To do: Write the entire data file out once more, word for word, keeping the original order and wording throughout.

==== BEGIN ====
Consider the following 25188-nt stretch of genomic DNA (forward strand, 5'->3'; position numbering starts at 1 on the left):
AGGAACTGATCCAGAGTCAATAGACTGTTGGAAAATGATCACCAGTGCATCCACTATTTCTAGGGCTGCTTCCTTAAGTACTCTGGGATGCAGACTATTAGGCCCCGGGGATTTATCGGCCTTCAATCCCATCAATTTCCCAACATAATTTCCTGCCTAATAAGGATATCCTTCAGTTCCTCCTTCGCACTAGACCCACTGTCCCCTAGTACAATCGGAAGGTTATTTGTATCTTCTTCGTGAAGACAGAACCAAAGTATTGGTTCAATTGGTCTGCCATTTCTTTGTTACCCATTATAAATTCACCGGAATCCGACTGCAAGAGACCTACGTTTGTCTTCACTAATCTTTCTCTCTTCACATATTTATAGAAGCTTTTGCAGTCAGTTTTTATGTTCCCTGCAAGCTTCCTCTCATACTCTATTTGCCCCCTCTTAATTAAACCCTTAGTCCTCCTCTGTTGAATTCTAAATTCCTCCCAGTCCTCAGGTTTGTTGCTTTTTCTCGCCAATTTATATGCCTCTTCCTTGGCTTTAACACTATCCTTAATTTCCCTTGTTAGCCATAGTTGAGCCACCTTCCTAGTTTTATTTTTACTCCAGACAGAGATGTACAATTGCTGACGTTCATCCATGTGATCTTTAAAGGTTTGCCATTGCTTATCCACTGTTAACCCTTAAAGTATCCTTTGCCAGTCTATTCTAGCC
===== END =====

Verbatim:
Consider the following 25188-nt stretch of genomic DNA (forward strand, 5'->3'; position numbering starts at 1 on the left):
AGGAACTGATCCAGAGTCAATAGACTGTTGGAAAATGATCACCAGTGCATCCACTATTTCTAGGGCTGCTTCCTTAAGTACTCTGGGATGCAGACTATTAGGCCCCGGGGATTTATCGGCCTTCAATCCCATCAATTTCCCAACATAATTTCCTGCCTAATAAGGATATCCTTCAGTTCCTCCTTCGCACTAGACCCACTGTCCCCTAGTACAATCGGAAGGTTATTTGTATCTTCTTCGTGAAGACAGAACCAAAGTATTGGTTCAATTGGTCTGCCATTTCTTTGTTACCCATTATAAATTCACCGGAATCCGACTGCAAGAGACCTACGTTTGTCTTCACTAATCTTTCTCTCTTCACATATTTATAGAAGCTTTTGCAGTCAGTTTTTATGTTCCCTGCAAGCTTCCTCTCATACTCTATTTGCCCCCTCTTAATTAAACCCTTAGTCCTCCTCTGTTGAATTCTAAATTCCTCCCAGTCCTCAGGTTTGTTGCTTTTTCTCGCCAATTTATATGCCTCTTCCTTGGCTTTAACACTATCCTTAATTTCCCTTGTTAGCCATAGTTGAGCCACCTTCCTAGTTTTATTTTTACTCCAGACAGAGATGTACAATTGCTGACGTTCATCCATGTGATCTTTAAAGGTTTGCCATTGCTTATCCACTGTTAACCCTTAAAGTATCCTTTGCCAGTCTATTCTAGCC